Since that area is a downhill ride for a bike, most would tend not to want to lose the momentum and try to keep going. Since this person died from internal injuries clearly they were going faster than not. So it could have been ignorance on their part or it could have been something else. Maybe they weren't even paying attention to what was really going on.

As a person who rides every week in extensive city traffic, based on the info given here I'll lean towards the bike probably taking a chance and hence the accident. Or perhaps they simply didn't have any idea the truck was going to turn.

We don't know just as we didn't know the first time this story was presented here yet everyone rambled on about how it was the trucks fault to the point of filling in the blanks.

You may have a different opinion and that's okay too. I've been in that situation more than once and know the probabilities and options a bike could take when presented that option. There are many dangers on the road and bikers need to be extra defensive in their anticipation of traffic.

It's bad enough that so many people in motor vehicles drive with very poor skills in this area.

Anonymous said...

one less car in our way, yet one more bike in our way. i'd choose the car since a fender bender wouldn't have a high chance of serious injury.

power to people who bike, I've always been too scared :/

Anonymous said...

Anon 12:21, I understand your fear of riding a bike but honestly I get more scared driving at 65 miles an hour on the highway and getting passed by cars in show-off lane doing 80 while they check their phones. Wait until the bike path is finished and then join us, it's a sweet ride through the fields of Hadley!


Anonymous said...

Hey Wally, I hope you're riding a bike on the same road as I'm driving a truck someday. Boy, that would be fun. Since you know so much we could prove some basic rules of physics.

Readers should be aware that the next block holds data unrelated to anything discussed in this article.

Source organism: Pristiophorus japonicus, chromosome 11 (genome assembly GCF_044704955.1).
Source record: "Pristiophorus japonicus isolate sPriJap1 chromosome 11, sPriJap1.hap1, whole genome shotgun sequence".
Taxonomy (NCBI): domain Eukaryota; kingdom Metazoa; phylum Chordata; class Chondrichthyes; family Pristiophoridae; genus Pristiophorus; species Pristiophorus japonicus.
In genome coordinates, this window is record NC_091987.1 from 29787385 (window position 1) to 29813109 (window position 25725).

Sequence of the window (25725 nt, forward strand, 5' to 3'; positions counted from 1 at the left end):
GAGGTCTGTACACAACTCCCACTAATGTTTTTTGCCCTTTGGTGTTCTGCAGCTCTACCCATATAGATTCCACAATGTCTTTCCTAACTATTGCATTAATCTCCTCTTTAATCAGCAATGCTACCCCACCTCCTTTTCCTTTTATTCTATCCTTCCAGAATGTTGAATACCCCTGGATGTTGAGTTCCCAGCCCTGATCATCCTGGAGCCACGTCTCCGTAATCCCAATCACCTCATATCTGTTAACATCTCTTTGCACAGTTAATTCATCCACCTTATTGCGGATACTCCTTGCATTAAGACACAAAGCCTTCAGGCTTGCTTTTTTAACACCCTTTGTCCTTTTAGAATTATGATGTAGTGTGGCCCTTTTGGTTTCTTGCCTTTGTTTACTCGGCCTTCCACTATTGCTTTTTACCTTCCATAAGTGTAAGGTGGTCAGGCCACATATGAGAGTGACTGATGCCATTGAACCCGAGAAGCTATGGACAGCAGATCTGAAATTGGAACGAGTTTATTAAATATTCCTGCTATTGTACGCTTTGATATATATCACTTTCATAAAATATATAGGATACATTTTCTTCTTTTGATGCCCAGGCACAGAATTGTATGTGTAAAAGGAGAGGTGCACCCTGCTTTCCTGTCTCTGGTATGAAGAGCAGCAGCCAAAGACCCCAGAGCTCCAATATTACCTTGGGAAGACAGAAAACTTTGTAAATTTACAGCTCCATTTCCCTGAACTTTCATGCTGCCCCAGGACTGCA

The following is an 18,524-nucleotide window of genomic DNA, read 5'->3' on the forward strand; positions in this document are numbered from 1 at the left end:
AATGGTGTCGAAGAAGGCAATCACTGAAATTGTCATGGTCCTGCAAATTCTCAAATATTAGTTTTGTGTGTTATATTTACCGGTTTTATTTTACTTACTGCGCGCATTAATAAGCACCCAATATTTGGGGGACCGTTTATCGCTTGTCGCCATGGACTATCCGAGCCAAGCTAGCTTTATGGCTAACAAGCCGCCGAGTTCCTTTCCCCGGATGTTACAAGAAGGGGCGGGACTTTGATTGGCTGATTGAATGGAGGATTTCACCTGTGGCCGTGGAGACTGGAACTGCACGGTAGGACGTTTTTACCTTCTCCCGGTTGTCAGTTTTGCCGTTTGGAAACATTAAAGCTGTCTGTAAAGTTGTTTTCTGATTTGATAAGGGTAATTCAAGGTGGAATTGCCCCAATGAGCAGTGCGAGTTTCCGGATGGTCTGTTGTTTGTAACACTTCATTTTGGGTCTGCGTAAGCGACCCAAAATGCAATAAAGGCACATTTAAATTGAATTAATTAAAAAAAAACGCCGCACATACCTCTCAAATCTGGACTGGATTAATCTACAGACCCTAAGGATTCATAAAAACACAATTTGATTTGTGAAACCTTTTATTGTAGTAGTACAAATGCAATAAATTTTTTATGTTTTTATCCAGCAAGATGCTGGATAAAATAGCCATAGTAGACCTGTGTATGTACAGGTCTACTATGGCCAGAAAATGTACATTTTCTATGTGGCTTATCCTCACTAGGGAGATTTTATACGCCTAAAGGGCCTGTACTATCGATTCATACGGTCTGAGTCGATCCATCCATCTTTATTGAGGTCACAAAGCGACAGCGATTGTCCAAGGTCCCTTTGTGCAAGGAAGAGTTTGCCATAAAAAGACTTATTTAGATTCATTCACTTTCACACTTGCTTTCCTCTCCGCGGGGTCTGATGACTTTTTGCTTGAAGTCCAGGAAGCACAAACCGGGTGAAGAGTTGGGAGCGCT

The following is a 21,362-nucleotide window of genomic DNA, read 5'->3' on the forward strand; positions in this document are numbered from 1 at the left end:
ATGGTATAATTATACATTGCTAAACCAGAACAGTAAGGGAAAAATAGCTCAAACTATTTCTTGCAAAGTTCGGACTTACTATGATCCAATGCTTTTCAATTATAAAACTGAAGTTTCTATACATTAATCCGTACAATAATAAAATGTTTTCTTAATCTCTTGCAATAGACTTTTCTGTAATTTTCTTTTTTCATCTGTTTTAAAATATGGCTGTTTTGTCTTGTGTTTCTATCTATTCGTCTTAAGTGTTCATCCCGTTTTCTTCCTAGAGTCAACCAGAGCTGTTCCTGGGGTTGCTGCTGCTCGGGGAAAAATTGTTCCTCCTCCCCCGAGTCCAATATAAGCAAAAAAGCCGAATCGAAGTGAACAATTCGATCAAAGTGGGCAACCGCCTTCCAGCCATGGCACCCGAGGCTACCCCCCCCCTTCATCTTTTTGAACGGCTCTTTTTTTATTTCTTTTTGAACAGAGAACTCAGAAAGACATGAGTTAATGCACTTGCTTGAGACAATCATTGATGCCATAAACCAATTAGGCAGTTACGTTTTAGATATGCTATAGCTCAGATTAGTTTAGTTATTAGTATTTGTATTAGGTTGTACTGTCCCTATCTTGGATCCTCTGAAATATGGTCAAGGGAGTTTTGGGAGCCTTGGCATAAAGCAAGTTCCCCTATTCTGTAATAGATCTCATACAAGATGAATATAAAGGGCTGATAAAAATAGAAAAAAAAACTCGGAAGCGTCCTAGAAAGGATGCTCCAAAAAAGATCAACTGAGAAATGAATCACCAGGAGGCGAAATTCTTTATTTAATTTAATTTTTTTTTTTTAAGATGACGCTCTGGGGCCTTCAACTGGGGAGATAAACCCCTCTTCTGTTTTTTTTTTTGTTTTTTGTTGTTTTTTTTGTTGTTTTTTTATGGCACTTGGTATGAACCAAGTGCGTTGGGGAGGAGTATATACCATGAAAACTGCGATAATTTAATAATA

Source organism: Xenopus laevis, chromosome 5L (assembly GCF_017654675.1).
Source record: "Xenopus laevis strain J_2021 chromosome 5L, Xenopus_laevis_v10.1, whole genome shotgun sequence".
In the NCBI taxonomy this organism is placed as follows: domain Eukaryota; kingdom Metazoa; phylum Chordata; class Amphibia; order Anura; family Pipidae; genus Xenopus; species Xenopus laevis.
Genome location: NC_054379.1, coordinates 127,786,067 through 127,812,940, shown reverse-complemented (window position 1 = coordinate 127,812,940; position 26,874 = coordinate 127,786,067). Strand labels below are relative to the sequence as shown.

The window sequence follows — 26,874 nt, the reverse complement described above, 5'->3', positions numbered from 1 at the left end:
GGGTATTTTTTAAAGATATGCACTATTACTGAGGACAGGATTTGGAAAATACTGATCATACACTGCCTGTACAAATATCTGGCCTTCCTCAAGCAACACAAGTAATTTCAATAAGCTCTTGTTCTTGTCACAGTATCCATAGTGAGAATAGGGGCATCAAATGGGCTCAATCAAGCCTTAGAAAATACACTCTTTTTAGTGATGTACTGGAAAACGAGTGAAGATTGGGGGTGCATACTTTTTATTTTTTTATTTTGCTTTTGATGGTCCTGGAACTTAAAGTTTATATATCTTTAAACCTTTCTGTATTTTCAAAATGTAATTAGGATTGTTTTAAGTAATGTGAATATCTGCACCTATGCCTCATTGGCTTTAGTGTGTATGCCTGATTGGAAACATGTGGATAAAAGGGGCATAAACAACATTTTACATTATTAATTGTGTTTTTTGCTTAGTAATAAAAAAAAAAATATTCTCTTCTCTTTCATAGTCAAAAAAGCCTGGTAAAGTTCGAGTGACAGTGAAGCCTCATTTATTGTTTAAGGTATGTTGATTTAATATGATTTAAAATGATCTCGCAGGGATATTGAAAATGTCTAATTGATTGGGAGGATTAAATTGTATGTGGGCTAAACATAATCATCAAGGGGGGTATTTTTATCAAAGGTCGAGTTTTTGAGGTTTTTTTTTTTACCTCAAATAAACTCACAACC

The Juggernaut said...

This is a grim reminder that the laws of physics trump the laws of men, and bikes of all types need to be aware of larger traffic, even if they are legally operating in the right.

Anonymous said...

My favorite are the people (usually 20-somethings) who step into the crosswalk while fiddling with their smartphones, not even glancing at the traffic to see what cars might be approaching.

Sure, the crosswalk legally empowers them to cross the street whenever and however they want. But if I hit them with my car, I'll get a ticket or a lawsuit or maybe a prison cell, while they'll wind up with a broken bone, a permanent limp -- or a tombstone. The law is not a force field.

Dr. Ed said...

When traffic is stopped, passing on the right is inherently dangerous. A motorcyclist doing this would be considered at fault in an collision that resulted -- the motorcyclist would have been expected to presume that there was a reason why traffic had stopped and not have proceeded until knowing that the path was clear.

Second, it is an obligation of the operator to keep the vehicle under control at all times. I don't care if it is a bicycle, a car, or a 10-story crane, if you are going too fast to be able to stop if you nave to, you're going too fast!

Massachusetts law is that speed must be "reasonable and proper" at all times -- the fact the bicycle could not stop indicates that the bicycle was being operated faster than it should have been. Otherwise, it would have been able to stop.

Brakes on bicycles is something that people don't talk about much and they are woefully ineffective in many cases -- out of adjustment, worn and the rest. Even in the best of circumstances, a physically-fit young adult on a modern bicycle can go way faster than four tiny rubber calipers rubbing against the edge of the wheel were ever designed for.

Bicyclists are entitled to all the rights of the road, and that means that all the other vehicles are entitled to having bicyclists bearing all the obligations of a motorist as well!

At the most basic, you should have your vehicle under control and be able to stop it if you have to -- I don't care if it is a bicycle or a dump truck (which also are notorious for bad brakes) -- you should not operate a vehicle so fast that you aren't able to stop it if you need to!